- Associated Press - Friday, June 26, 2015

BOISE, Idaho (AP) - Idaho’s Gov. C.L. “Butch” Otter said he’s disappointed in the U.S. Supreme Court’s ruling legalizing gay marriage nationwide on Friday after leading an unsuccessful fight to protect the state’s same-sex marriage ban. Gay rights supporters across the Gem State, however, celebrated the court’s long-awaited decision.

In a 5-4 ruling, the nation’s highest court ruled that same-sex couples have a right to marry anywhere in the United States, including the 14 states that had been enforcing bans.

Otter and Attorney General Lawrence Wasden have argued in court filings against legalizing gay marriage that the decision is a states’ rights issue.

“I have maintained from the very beginning that it should be the prerogative of the states -not the courts - to determine whether same-sex marriage is consistent with the values, character, and moral fabric of that particular state,” the Republican governor said in a statement. “That is why it was especially troubling that the Court treated the 10th Amendment as a footnote, instead of the guiding principle our founding fathers intended.”

Same-sex couples have been able to marry in Republican-dominated Idaho ever since Oct. 15, after the 9th Circuit U.S. Court of Appeals overturned the state’s same-sex marriage ban.

Previously, Idaho had one of the strictest gay-marriage bans in the nation because of a 2006 voter-approved constitutional amendment declaring that the only relationship the state would recognize is between a man and a woman. That included excluding domestic partnerships and civil unions.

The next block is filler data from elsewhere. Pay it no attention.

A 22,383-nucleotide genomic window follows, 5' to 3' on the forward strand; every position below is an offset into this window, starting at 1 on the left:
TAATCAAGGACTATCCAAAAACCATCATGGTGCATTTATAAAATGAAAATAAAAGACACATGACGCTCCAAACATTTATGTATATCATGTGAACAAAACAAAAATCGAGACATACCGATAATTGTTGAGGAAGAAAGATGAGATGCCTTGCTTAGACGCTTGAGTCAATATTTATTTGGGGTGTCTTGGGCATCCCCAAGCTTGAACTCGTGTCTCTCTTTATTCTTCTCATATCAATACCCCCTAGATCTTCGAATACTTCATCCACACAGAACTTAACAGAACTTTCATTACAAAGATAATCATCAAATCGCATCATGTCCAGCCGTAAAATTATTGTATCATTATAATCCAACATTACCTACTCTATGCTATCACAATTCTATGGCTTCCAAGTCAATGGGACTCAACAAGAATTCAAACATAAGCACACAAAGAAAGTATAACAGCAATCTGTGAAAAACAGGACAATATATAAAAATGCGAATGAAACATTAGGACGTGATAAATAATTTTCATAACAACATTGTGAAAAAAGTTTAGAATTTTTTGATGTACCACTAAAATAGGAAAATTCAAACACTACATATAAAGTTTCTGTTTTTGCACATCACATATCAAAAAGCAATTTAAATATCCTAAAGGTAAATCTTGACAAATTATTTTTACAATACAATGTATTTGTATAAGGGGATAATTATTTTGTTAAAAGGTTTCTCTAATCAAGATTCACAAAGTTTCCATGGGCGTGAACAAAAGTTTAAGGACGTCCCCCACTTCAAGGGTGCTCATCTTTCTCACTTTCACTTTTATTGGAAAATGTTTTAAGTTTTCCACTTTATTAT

For gay rights activists, Friday’s decision was a relief that they no longer faced a pending threat that their Idaho same-sex marriage license would someday be voided.

“Today, our highest court affirmed what we already knew to be true: that love, commitment and responsibility in marriage between two people is universal and no state law should abridge this fundamental right of two people to marry,” said Leo Morales, acting executive director of the American Civil Liberties Union of Idaho. “Marriage is a lifelong commitment to take care of each other in good times and bad, for better or worse.”

Supporters of gay rights plan to celebrate the court’s ruling in Boise in front of the state Capitol on Friday evening.

Idaho’s Republican U.S. Reps. Mike Simpson and Raul Labrador and U.S. Sen. Mike Crapo expressed disappointment in the court’s decision, reiterating that they felt the issue belonged to each state.

Simpson added he would respect the court’s decision and that Congress has a number of other pressing issues that should be the current primary focus for lawmakers.

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